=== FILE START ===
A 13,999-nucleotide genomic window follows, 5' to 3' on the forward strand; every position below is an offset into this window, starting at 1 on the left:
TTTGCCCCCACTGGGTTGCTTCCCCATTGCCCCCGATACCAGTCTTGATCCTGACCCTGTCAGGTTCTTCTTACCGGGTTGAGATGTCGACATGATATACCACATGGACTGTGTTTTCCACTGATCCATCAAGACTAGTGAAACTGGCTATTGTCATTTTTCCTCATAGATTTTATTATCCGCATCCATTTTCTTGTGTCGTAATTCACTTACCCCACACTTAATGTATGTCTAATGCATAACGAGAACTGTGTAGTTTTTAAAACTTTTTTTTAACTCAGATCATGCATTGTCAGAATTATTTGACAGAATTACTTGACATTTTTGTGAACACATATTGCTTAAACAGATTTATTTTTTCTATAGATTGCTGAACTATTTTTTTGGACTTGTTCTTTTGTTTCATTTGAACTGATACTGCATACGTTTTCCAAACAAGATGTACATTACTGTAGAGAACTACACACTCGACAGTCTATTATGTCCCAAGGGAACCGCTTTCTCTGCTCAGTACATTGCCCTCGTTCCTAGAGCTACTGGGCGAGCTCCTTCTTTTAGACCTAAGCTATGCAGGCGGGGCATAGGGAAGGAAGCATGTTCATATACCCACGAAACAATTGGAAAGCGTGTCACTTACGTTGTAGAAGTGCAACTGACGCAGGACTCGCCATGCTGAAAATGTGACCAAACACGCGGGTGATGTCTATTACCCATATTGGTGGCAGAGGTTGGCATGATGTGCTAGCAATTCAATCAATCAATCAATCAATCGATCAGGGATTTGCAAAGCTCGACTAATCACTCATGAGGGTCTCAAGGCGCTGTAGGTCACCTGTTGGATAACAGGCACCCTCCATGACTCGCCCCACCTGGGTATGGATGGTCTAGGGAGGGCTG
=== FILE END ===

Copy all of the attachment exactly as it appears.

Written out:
A 13,999-nucleotide genomic window follows, 5' to 3' on the forward strand; every position below is an offset into this window, starting at 1 on the left:
TTTGCCCCCACTGGGTTGCTTCCCCATTGCCCCCGATACCAGTCTTGATCCTGACCCTGTCAGGTTCTTCTTACCGGGTTGAGATGTCGACATGATATACCACATGGACTGTGTTTTCCACTGATCCATCAAGACTAGTGAAACTGGCTATTGTCATTTTTCCTCATAGATTTTATTATCCGCATCCATTTTCTTGTGTCGTAATTCACTTACCCCACACTTAATGTATGTCTAATGCATAACGAGAACTGTGTAGTTTTTAAAACTTTTTTTTAACTCAGATCATGCATTGTCAGAATTATTTGACAGAATTACTTGACATTTTTGTGAACACATATTGCTTAAACAGATTTATTTTTTCTATAGATTGCTGAACTATTTTTTTGGACTTGTTCTTTTGTTTCATTTGAACTGATACTGCATACGTTTTCCAAACAAGATGTACATTACTGTAGAGAACTACACACTCGACAGTCTATTATGTCCCAAGGGAACCGCTTTCTCTGCTCAGTACATTGCCCTCGTTCCTAGAGCTACTGGGCGAGCTCCTTCTTTTAGACCTAAGCTATGCAGGCGGGGCATAGGGAAGGAAGCATGTTCATATACCCACGAAACAATTGGAAAGCGTGTCACTTACGTTGTAGAAGTGCAACTGACGCAGGACTCGCCATGCTGAAAATGTGACCAAACACGCGGGTGATGTCTATTACCCATATTGGTGGCAGAGGTTGGCATGATGTGCTAGCAATTCAATCAATCAATCAATCAATCGATCAGGGATTTGCAAAGCTCGACTAATCACTCATGAGGGTCTCAAGGCGCTGTAGGTCACCTGTTGGATAACAGGCACCCTCCATGACTCGCCCCACCTGGGTATGGATGGTCTAGGGAGGGCTG